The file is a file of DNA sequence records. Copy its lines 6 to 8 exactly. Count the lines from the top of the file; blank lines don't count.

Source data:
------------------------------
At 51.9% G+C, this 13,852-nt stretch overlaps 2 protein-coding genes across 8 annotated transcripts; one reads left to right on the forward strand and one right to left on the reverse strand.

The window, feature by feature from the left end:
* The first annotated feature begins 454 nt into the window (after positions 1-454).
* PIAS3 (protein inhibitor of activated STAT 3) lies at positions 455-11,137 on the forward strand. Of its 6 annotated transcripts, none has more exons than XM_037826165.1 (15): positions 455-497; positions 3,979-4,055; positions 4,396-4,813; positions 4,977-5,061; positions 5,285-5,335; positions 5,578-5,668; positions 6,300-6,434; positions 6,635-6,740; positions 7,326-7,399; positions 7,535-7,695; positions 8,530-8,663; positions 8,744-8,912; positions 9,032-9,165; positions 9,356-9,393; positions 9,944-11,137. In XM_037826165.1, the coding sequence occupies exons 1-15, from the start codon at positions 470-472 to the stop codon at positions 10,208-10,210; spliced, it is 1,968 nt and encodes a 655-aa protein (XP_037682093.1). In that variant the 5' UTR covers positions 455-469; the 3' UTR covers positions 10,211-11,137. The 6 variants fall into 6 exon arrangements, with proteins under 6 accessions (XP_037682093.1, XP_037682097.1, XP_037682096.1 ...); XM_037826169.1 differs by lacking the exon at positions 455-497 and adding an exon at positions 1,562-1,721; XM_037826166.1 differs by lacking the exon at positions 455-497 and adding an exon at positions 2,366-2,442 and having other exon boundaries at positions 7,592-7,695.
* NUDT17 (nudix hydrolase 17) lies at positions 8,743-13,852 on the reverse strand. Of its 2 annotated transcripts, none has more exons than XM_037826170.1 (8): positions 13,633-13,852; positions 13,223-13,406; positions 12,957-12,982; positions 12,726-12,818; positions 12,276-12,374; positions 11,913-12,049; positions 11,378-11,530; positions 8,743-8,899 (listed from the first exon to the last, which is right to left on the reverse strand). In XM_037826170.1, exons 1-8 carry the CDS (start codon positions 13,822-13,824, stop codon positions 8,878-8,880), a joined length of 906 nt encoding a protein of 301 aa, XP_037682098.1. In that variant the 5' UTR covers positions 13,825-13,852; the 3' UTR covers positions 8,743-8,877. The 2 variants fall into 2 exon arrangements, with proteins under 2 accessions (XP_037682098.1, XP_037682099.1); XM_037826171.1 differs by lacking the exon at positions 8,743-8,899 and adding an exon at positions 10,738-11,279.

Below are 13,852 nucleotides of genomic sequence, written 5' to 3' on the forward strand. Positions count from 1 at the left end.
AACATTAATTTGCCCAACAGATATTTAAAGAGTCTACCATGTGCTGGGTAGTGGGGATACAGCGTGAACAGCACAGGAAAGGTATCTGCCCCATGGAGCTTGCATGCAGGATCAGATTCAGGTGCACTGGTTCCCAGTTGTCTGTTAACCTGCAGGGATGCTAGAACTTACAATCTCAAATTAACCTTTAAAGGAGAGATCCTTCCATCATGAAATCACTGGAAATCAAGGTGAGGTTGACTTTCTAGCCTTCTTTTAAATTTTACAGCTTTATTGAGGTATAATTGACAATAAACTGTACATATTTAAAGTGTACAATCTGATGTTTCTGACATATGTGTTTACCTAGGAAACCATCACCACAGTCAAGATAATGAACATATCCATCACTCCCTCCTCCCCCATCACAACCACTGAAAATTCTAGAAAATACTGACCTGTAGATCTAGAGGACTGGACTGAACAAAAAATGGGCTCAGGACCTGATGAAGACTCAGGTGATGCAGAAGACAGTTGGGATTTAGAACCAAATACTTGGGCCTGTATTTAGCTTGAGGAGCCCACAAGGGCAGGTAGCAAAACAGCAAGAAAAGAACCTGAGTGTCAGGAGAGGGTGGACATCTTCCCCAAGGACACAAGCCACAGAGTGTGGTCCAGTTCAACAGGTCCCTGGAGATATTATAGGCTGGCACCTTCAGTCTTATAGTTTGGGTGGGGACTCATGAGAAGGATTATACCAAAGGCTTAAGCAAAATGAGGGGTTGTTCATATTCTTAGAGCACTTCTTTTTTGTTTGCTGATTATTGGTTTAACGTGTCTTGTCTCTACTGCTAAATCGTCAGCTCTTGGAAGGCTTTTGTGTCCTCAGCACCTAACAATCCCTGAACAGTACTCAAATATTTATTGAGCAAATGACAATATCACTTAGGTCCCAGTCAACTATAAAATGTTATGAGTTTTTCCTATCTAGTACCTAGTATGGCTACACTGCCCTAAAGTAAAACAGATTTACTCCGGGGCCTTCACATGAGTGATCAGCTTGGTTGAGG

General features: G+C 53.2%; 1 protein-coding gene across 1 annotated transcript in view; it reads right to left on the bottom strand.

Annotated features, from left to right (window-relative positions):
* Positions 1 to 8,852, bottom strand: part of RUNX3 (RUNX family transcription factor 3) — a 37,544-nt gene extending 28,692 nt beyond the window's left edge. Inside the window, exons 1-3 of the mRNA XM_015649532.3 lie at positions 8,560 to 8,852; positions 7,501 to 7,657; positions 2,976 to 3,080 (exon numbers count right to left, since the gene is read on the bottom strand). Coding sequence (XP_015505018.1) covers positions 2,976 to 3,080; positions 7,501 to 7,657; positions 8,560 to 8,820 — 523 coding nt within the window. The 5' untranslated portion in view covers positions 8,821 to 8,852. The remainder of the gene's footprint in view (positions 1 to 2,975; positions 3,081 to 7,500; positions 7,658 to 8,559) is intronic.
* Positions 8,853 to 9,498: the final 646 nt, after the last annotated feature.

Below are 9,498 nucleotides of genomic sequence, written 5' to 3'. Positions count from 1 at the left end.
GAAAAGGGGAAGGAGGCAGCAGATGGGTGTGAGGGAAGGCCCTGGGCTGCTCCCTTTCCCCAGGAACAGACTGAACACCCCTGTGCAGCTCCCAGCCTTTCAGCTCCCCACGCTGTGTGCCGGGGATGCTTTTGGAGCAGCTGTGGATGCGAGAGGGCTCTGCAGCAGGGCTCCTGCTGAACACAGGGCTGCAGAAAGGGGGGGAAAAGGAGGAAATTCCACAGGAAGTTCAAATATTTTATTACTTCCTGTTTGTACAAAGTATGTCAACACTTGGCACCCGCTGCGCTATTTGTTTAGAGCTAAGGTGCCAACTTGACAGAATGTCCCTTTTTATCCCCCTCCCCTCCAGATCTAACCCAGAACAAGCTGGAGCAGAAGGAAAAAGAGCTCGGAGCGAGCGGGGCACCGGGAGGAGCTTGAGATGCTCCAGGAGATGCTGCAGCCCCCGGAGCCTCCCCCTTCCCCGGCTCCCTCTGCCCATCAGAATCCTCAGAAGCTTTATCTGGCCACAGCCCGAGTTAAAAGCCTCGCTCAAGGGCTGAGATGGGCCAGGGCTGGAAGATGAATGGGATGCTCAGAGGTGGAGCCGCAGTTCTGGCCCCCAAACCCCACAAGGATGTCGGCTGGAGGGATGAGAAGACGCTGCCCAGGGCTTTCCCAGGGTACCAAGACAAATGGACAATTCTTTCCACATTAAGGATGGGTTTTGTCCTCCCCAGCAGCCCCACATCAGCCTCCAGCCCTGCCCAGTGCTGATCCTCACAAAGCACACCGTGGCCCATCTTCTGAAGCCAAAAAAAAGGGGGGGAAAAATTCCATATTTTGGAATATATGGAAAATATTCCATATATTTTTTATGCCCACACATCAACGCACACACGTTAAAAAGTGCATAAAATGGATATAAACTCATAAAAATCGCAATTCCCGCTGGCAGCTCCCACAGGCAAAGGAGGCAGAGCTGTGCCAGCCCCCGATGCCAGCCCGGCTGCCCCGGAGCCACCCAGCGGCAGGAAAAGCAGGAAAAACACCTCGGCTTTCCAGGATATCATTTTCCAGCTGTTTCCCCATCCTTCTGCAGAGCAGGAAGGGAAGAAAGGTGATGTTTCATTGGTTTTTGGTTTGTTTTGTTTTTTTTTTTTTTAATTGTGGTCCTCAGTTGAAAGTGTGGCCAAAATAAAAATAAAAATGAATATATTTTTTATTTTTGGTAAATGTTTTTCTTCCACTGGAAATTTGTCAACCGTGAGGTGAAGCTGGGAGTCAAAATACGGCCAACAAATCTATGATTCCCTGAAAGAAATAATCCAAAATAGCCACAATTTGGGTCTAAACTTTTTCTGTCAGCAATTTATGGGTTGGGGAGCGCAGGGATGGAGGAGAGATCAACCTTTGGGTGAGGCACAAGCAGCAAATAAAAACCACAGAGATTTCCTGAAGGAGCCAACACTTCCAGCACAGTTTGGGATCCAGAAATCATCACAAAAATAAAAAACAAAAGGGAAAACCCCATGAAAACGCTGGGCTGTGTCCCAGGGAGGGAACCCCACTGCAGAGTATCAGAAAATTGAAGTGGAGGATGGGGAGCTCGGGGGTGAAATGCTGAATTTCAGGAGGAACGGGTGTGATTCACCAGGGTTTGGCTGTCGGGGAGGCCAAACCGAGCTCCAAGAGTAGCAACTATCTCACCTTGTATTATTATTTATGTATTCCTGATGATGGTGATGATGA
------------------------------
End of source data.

Below are 13,852 nucleotides of genomic sequence, written 5' to 3' on the forward strand. Positions count from 1 at the left end.
AACATTAATTTGCCCAACAGATATTTAAAGAGTCTACCATGTGCTGGGTAGTGGGGATACAGCGTGAACAGCACAGGAAAGGTATCTGCCCCATGGAGCTTGCATGCAGGATCAGATTCAGGTGCACTGGTTCCCAGTTGTCTGTTAACCTGCAGGGATGCTAGAACTTACAATCTCAAATTAACCTTTAAAGGAGAGATCCTTCCATCATGAAATCACTGGAAATCAAGGTGAGGTTGACTTTCTAGCCTTCTTTTAAATTTTACAGCTTTATTGAGGTATAATTGACAATAAACTGTACATATTTAAAGTGTACAATCTGATGTTTCTGACATATGTGTTTACCTAGGAAACCATCACCACAGTCAAGATAATGAACATATCCATCACTCCCTCCTCCCCCATCACAACCACTGAAAATTCTAGAAAATACTGACCTGTAGATCTAGAGGACTGGACTGAACAAAAAATGGGCTCAGGACCTGATGAAGACTCAGGTGATGCAGAAGACAGTTGGGATTTAGAACCAAATACTTGGGCCTGTATTTAGCTTGAGGAGCCCACAAGGGCAGGTAGCAAAACAGCAAGAAAAGAACCTGAGTGTCAGGAGAGGGTGGACATCTTCCCCAAGGACACAAGCCACAGAGTGTGGTCCAGTTCAACAGGTCCCTGGAGATATTATAGGCTGGCACCTTCAGTCTTATAGTTTGGGTGGGGACTCATGAGAAGGATTATACCAAAGGCTTAAGCAAAATGAGGGGTTGTTCATATTCTTAGAGCACTTCTTTTTTGTTTGCTGATTATTGGTTTAACGTGTCTTGTCTCTACTGCTAAATCGTCAGCTCTTGGAAGGCTTTTGTGTCCTCAGCACCTAACAATCCCTGAACAGTACTCAAATATTTATTGAGCAAATGACAATATCACTTAGGTCCCAGTCAACTATAAAATGTTATGAGTTTTTCCTATCTAGTACCTAGTATGGCTACACTGCCCTAAAGTAAAACAGATTTACTCCGGGGCCTTCACATGAGTGATCAGCTTGGTTGAGG

General features: G+C 53.2%; 1 protein-coding gene across 1 annotated transcript in view; it reads right to left on the bottom strand.